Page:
Woman screaming with mobile phone in her hand.

How you can learn to control outbursts of rage

Anger can quickly boil over in the heat of the moment and be expressed as loud shouting or aggressive behaviour. The individual handling of acute, negative feelings like these depends on the respective personality, upbringing experienced and social environment.

Fundamentally, anybody can learn to control their anger. There are helpful methods to regulate the negative cycle of outbursts of rage. Clinical psychologist Martina Hubner is often faced with this topic in her work with families and couples: “Up to a certain age children are not able to downregulate their feelings of anger at all. Adults need to demonstrate possible solutions for their child and exemplify how to react calmly and appropriately. Emotional regulation is something you have to learn. Adults are fundamentally not able to avoid experiencing anger and rage. Some external triggers can lead to a person feeling provoked or frustrated.”

An unpleasant event can trigger a chain of individually very different thoughts, feelings, behaviours and physical sensations. “But physiological changes occur before an outburst of rage and various behavioural reactions like frenzied movements, impulsive actions, shouting and slamming doors. Sweating, increased heart rate, increased muscle tension, changes in facial expression, breathing pattern and voice indicate a highly strained situation,” explains the psychologist. These early warning symptoms can be registered by the person affected themselves or their social environment. This provides an opportunity to break the unpleasant cycle. As soon as you notice physiological signs of being very tense, consciously pausing and giving the feeling space while observing it and accepting it is recommended: yes, that’s the thought that... Yes, that’s a feeling of anger and rage. Yes, that’s a feeling of pressure in my chest.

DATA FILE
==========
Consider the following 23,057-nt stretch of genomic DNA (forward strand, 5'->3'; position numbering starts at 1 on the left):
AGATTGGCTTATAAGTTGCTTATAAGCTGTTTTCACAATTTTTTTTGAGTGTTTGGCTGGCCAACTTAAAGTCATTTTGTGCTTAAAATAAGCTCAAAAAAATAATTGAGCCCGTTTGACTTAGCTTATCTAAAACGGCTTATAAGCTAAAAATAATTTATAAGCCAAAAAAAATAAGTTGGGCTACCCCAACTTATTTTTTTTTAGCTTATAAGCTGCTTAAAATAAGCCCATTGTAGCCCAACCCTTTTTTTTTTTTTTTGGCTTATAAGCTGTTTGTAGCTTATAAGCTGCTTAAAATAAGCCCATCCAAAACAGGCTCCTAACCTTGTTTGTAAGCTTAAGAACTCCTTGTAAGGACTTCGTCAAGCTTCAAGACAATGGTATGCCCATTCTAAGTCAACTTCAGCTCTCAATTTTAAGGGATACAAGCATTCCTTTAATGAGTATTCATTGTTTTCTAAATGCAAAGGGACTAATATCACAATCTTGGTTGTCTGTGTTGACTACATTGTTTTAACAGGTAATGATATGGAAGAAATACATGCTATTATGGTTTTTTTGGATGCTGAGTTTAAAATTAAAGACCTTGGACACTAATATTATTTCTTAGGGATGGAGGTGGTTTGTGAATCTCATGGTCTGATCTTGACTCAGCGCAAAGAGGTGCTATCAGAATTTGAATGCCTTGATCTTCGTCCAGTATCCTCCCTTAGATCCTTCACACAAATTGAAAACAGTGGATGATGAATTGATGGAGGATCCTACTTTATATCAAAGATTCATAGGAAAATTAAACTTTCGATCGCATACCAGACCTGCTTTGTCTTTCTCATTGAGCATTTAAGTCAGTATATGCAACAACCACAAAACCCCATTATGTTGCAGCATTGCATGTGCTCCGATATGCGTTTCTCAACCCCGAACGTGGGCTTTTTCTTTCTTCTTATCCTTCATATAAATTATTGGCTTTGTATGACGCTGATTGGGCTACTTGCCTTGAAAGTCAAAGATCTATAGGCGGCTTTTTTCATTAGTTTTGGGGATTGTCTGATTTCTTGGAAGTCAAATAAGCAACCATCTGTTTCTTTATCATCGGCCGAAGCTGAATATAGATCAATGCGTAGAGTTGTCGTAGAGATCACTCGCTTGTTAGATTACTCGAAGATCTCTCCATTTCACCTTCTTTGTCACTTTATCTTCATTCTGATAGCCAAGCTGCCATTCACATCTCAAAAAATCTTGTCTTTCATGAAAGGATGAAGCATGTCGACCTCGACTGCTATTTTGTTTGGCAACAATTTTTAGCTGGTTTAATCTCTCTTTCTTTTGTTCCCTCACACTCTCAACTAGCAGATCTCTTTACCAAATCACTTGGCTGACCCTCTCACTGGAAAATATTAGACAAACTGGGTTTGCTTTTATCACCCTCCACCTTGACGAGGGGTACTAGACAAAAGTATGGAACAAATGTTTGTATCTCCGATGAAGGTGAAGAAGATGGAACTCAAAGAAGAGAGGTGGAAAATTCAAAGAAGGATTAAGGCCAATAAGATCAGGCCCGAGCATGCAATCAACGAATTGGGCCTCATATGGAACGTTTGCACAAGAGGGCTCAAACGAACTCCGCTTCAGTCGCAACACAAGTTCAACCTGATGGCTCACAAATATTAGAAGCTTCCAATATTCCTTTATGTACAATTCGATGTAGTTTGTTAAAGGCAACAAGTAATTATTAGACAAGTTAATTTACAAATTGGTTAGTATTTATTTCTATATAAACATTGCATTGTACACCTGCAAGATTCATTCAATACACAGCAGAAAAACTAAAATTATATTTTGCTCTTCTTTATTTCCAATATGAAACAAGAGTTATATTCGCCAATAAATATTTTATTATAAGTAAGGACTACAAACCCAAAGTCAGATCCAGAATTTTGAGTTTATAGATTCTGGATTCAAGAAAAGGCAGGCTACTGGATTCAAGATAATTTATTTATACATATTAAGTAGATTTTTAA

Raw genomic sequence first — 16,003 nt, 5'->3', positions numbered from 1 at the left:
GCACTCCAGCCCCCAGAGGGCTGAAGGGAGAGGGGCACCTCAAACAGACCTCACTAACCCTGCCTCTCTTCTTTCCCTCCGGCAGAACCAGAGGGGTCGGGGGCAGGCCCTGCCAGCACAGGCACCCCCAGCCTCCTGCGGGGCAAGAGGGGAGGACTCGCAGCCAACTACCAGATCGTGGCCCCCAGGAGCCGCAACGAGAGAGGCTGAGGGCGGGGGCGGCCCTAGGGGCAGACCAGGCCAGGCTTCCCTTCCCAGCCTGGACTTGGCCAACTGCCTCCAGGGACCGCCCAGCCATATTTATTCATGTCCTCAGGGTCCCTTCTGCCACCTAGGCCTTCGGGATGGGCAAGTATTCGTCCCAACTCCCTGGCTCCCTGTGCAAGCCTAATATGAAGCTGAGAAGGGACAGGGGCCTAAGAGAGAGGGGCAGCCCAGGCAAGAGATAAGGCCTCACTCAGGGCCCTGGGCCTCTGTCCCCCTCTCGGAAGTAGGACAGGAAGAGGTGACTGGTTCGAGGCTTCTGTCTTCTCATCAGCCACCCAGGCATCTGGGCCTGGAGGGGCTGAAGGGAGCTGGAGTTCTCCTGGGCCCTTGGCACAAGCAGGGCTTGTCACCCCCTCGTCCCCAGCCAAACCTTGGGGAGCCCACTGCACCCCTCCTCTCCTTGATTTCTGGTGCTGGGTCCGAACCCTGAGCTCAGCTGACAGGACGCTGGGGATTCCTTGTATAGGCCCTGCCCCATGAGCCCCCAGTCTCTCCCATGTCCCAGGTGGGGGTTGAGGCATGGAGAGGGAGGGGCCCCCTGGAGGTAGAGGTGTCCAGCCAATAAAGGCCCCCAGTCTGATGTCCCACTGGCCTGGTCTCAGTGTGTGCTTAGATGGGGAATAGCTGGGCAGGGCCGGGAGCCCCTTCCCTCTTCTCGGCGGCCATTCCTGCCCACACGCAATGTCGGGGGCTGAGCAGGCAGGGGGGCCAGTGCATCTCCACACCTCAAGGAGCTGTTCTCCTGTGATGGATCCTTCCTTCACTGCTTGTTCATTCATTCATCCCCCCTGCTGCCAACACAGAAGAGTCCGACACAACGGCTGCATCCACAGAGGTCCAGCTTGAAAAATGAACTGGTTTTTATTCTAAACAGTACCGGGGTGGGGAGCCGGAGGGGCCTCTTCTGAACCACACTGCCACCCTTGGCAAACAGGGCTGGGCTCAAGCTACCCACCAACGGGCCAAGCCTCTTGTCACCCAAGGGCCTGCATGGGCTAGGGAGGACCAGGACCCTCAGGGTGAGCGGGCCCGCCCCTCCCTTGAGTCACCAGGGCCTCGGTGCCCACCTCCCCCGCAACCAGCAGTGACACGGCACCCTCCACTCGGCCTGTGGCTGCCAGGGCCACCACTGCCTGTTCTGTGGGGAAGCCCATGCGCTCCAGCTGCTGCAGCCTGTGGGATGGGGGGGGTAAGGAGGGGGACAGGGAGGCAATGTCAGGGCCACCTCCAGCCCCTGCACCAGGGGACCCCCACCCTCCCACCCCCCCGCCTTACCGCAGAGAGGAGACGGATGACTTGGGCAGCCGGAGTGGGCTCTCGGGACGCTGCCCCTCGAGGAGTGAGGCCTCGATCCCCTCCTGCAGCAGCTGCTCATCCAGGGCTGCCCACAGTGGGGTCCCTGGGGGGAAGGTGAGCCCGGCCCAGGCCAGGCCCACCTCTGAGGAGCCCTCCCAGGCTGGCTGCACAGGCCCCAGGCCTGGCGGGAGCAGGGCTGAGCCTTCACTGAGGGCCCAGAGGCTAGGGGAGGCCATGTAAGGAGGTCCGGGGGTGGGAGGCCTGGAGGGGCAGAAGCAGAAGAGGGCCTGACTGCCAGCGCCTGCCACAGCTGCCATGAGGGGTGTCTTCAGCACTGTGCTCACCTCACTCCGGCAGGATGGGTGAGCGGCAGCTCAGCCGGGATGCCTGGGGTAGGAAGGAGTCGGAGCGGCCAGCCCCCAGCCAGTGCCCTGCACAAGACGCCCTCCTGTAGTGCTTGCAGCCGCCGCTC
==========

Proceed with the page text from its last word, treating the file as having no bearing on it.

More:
What is critical in this situation is a general slowing and a conscious direction of the attention. Focusing on breathing out more deeply and the five senses is particularly effective. Consciously feeling the ground under your feet, listening for sounds and looking at the colours or items in a room has a calming effect. The power of your imagination can contribute to calming you down too, for example imagining a safe place where you feel secure. “Don't intensify your anger through your thoughts, try to change your assessment of the situation that triggered the unpleasant circumstance,” says Hubner. The physical tension must be reduced, as the physical signals in turn act on the anger and intensify it. People who do sports can normally get rid of tension more quickly. Special physical exercises such as shaking your whole body can weaken or remove physical stress signals like shaking and a rapid heart rate.

In the next step it’s important to determine who or what triggered the strong emotion. You need to ask yourself: What exactly annoys me? What actually bothers me? Anger can fundamentally help you to understand yourself better.

If you want to talk to a specialist about your emotions and ways to regulate your emotions, you can contact one of the numerous Austrian family counselling centres.

Our interview partner

Dr Martina Hubner is a clinical psychologist and health psychologist. She has many years of experience of psychological counselling work with families and couples and works in family counselling at ifs-Bregenz, Vorarlberg.

ifs - Institut für Sozialdienste 
St.-Anna-Straße 2
6900 Bregenz
Website of ifs 

The interview was conducted in June 2023.

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